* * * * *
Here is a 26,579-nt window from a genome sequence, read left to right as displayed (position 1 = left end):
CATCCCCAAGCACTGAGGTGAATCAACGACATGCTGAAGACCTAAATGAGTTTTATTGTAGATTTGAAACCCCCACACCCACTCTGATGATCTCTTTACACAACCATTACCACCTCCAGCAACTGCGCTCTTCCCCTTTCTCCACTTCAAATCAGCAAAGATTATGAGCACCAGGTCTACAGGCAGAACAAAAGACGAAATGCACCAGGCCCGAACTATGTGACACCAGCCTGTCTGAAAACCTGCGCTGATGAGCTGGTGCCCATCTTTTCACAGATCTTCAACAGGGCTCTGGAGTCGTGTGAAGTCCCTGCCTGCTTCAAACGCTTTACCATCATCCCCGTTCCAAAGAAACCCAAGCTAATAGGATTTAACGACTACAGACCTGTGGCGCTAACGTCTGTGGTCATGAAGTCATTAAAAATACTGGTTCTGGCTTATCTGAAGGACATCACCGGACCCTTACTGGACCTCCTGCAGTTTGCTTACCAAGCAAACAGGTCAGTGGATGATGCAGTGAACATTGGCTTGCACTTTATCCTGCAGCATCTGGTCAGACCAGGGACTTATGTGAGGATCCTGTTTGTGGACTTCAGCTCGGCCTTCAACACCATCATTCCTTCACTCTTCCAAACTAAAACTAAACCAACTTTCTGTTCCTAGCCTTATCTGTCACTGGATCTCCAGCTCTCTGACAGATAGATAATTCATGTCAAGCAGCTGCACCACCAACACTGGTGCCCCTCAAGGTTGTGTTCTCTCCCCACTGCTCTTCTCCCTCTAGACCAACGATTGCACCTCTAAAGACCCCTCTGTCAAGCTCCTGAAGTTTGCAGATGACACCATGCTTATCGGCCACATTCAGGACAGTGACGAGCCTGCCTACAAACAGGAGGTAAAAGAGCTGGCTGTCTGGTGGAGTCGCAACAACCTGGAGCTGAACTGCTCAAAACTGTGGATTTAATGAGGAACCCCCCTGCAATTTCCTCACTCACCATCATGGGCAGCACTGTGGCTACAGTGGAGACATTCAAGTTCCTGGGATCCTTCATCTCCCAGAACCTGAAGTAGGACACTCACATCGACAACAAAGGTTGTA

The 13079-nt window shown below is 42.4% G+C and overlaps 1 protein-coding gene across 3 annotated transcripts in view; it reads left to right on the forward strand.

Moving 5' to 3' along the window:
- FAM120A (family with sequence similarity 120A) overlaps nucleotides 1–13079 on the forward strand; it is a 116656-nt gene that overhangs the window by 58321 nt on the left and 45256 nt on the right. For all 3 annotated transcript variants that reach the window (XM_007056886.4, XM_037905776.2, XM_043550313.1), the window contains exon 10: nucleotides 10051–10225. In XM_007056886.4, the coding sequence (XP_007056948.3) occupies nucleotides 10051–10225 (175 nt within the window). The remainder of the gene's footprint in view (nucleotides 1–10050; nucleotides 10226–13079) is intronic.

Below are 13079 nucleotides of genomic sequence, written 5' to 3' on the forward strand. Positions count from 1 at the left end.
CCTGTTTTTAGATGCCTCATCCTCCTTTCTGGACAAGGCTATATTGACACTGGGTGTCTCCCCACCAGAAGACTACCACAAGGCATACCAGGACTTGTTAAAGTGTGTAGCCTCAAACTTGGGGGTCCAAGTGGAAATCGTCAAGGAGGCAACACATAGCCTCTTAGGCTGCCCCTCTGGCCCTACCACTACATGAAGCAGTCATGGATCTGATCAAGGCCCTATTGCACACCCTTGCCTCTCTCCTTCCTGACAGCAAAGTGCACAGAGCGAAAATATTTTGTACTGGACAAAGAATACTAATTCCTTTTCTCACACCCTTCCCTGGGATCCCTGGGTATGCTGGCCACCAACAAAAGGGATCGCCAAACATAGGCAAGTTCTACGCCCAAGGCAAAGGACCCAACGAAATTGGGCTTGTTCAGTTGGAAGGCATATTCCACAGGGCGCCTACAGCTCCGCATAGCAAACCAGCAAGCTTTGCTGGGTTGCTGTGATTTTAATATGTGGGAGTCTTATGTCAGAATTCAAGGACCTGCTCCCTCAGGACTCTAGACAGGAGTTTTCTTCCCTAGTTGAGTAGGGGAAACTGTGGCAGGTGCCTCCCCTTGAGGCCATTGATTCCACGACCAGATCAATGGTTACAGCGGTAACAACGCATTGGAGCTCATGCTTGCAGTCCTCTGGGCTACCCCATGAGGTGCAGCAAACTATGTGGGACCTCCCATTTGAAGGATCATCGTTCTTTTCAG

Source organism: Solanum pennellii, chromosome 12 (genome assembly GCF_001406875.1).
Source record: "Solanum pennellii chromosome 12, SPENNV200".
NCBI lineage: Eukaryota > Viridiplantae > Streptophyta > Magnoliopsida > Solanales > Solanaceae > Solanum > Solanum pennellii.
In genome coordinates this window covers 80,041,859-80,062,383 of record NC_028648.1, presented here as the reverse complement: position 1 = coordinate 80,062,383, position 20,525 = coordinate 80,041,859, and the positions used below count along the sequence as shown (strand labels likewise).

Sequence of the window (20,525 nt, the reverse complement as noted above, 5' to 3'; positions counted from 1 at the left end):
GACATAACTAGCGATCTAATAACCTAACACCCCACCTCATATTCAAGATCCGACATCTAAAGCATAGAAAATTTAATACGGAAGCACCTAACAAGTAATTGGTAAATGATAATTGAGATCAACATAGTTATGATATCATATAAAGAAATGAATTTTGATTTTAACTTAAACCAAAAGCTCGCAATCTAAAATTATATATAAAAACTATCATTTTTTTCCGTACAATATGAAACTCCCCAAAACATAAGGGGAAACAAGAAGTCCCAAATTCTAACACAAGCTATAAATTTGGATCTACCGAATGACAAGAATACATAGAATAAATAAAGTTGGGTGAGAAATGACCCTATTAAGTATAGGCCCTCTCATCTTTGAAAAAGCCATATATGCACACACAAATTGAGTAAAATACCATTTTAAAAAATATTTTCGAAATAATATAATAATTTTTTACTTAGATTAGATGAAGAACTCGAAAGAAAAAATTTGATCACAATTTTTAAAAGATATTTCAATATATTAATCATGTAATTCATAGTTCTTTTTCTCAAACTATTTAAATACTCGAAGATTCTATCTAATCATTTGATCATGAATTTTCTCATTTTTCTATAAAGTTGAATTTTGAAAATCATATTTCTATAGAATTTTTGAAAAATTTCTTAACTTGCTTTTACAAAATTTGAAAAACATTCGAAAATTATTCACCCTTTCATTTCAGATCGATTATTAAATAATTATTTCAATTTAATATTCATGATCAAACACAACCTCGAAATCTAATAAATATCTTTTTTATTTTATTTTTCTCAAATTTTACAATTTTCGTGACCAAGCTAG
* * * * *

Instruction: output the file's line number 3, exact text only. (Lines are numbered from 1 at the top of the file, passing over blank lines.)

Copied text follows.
The 13079-nt window shown below is 42.4% G+C and overlaps 1 protein-coding gene across 3 annotated transcripts in view; it reads left to right on the forward strand.